During the Kings fifth game on October 22, 1967 Flett scored his first NHL goal at 1:10 of the second period, igniting a five goal outburst as the Kings defeated the Chicago Black Hawks 5-3 for a win in their first ever game against one of the established Original 6 clubs.
Seven games later, in a contest held on this date in 1967, Flett became the first member of the Kings to ever score a hat trick when he lit the lamp three times against the Detroit Red Wings at the Olympia. Gordie Howe opened the scoring at 11:59 of the first period only to have Flett counter with his fourth goal of the season at 15:41 from the Kings eventual leading scorer Eddie Joyal and Real Lemieux. After Detroit scored twice during the second period for a 3-1 lead. Flett got his second of the game at 5:17 of the third from Jacques Lemieux and Bob Wall on the power play. Howe responded with his second goal of the game at 5:34 before the Kings erupted with four goals in the span of 6:04 completed with Flett entering the Kings record books at 15:43, again on the power play to complete a 6-4 Los Angeles victory against another Original 6 club.
Flett would go on to score 26 goals and 46 points that season, good for second on the Kings, and would be named the West Division Rookie of the Year. He would play three and a half seasons with Los Angeles, including appearing in the 1971 NHL All-Star Game, until being traded halfway through the 1971-72 season to the Philadelphia Flyers due to his declining offense.
The move to the Flyers paid of for both parties, as Flett played on a line with Bobby Clarke and had his best season as a pro with 43 goals and 74 points in 1972-73.
While his offensive numbers declined the following season to 17 goals and 44 points, the season as a whole was a success, as the Flyers became the first of the expansion clubs to win the Stanley Cup in 1974.
While the Flyers would go back-to-back in 1975, Flett was not there to be a part of it, as he was traded prior to the 1974-75 season to his original rights holders, the Maple Leafs. Flett would play one season in Toronto before being claimed off of waivers by the Atlanta Flames in time for the 1975-76 season, where he would have his fourth 20 goal season to date with 23.
Flett was all set for another season with the Flames, but just four games into the 1976-77 season he was sold to the Edmonton Oilers of the rival WHA. The wide open style of the WHA suited Flett and he quickly reeled off seasons of 34 goals and 54 points in 1976-77, his second 40 goal season of his career with 41 goals and 69 points in 1977-78 and 28 goals and 64 points.
Flett would remain with the Oilers for the 1979-80 season as Edmonton was one of four surviving WHA teams to join the NHL as expansion teams that season. Flett would play just 20 games that season before retiring as a player.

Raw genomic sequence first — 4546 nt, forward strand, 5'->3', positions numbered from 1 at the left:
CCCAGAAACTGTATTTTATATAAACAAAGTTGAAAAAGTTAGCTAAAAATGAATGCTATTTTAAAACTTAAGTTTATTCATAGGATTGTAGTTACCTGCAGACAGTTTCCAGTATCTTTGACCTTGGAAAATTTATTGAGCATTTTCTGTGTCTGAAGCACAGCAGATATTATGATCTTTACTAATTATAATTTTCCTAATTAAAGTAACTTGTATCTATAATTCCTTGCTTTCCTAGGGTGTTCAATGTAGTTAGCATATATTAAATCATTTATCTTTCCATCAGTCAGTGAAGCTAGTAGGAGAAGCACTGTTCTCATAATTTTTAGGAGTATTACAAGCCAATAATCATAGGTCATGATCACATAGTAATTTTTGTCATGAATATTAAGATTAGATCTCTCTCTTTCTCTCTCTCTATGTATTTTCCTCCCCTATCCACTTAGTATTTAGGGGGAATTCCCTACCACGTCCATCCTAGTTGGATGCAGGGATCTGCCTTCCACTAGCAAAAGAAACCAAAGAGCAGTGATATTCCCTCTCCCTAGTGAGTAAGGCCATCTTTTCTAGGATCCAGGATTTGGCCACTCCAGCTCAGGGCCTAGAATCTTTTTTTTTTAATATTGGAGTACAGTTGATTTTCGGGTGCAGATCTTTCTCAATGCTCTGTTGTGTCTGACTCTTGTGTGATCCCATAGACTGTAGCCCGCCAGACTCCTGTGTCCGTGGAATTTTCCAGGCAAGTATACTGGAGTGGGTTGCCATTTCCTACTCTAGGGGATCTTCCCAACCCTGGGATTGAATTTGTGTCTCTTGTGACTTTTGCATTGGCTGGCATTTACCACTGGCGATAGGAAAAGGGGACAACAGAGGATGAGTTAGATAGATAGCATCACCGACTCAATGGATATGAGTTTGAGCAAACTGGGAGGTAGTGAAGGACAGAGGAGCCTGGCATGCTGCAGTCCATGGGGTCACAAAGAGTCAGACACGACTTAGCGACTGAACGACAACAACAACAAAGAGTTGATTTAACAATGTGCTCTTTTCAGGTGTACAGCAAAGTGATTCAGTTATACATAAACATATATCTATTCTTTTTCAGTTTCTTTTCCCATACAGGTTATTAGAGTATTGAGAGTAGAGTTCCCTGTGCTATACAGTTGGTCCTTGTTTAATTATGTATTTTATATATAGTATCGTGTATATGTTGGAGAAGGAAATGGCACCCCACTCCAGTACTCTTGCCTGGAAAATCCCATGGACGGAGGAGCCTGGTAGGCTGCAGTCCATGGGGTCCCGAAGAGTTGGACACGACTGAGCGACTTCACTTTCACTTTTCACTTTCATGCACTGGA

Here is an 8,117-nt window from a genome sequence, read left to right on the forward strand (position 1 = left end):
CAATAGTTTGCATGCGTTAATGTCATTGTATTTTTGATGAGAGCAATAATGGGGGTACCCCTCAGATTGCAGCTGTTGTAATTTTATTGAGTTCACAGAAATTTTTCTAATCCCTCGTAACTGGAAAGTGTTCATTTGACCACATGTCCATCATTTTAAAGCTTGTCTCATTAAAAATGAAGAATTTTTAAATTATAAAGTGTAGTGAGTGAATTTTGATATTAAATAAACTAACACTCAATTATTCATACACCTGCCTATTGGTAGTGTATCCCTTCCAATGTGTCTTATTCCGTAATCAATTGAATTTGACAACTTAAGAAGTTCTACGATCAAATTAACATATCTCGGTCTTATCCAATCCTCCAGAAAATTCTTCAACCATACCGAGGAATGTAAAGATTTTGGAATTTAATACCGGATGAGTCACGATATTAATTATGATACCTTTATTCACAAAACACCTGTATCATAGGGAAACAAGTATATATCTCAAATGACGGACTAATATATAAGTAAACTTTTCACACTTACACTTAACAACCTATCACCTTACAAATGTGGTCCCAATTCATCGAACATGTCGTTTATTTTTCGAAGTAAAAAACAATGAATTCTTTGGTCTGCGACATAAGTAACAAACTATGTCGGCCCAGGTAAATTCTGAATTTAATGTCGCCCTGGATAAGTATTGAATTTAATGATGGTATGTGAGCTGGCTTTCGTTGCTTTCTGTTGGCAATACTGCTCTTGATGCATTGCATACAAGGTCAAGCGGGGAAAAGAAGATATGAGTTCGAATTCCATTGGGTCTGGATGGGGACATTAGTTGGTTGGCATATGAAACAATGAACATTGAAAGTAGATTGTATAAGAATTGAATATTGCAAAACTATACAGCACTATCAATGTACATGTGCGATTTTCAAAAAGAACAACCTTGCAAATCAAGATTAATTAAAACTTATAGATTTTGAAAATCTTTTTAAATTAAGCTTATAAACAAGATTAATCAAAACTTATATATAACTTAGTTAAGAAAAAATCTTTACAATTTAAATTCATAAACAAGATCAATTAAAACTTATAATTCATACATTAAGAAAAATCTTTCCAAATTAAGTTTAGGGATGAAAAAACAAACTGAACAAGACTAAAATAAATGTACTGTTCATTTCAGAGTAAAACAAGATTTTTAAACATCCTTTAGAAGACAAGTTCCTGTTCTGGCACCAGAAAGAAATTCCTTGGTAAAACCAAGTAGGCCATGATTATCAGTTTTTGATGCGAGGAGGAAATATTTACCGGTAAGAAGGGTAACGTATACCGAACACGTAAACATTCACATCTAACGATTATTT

Flett would play 689 NHL games, scoring 202 goals and 417 points and win a Stanley Cup as well as seeing action in 195 WHA games, scoring 103 goals and 187 points.
Today's featured jersey is a 1969-70 Los Angeles Kings Bill "Cowboy" Flett jersey. The Kings original jerseys had single color numbers for their first two seasons before changing their number font and adding white outlines to both their main crest and numbers. These jerseys would remain in use through the 1979-80 season.
Marcel Dionne is the Los Angeles all-time leader in hat tricks with 24 and Flett finished his Kings career with three, the second coming on February 1, 1968 later in the team's first season and the third on December 11, 1968.
Bonus jersey: Today's jersey is a 1976-77 Atlanta Flames Bill "Cowboy" Flett jersey which was also worn by Larry Romanchych following Flett being sold to Edmonton of the WHA. Shortly after Flett was moved to the Oilers, they acquired John Gould from the Vancouver Canucks, who requested the #21 he had worn in Vancouver. Romanchych agreed to relinquish the #21 and changed to the recently vacated #9, previously worn by Flett.
In addition to the fact two different players wore this jersey that season, also of interest is Romanchych's name on the back, as the NHL would not mandate that players wear names on their backs until the following season.
The only time the Flames would wear names on their backs in the 1976-77 season was for nationally televised games. The nameplates were then removed following the games, as many owners felt that having the player's names on the back of the jerseys would harm program sales! This is one of only a small number of Flames jerseys from that season to survive with it's original "TV name" still intact due to teams standard policies of removing them following the televised games.
This practice has led to several unique, and apparently inconsistent, variations of jerseys for several clubs, as many did not believe teams had ever worn particular styles in combination with names on the back, such as the Cleveland Barons wearing names on jerseys with their one-year-only state of Ohio sleeve patches, known to have been from their "nameless" first season in Cleveland, until knowledgeable collectors recalled the practice of names being added just for national TV games on the weekends. They were somehow able to document the TV schedules from back then and verify their explanation of jerseys with names that should not normally have them from game photos with their opponents from those dates appearing in the background to collaborate their theory in a fascinating bit of research.
The Flames would wear the same jerseys for their entire run in Atlanta from 1972-73 through 1979-80 with only minor striping tweaks after their first season and the addition of league mandated names on the back in 1977-78.
Today's first video is footage from the Kings victory over Chicago on October 22, 1967 which amazingly includes Flett's first NHL goal. What a find! Note the old scoreboard at the Chicago Stadium with clock faces.
Flett and the Flyers winning their first Stanley Cup in 1974.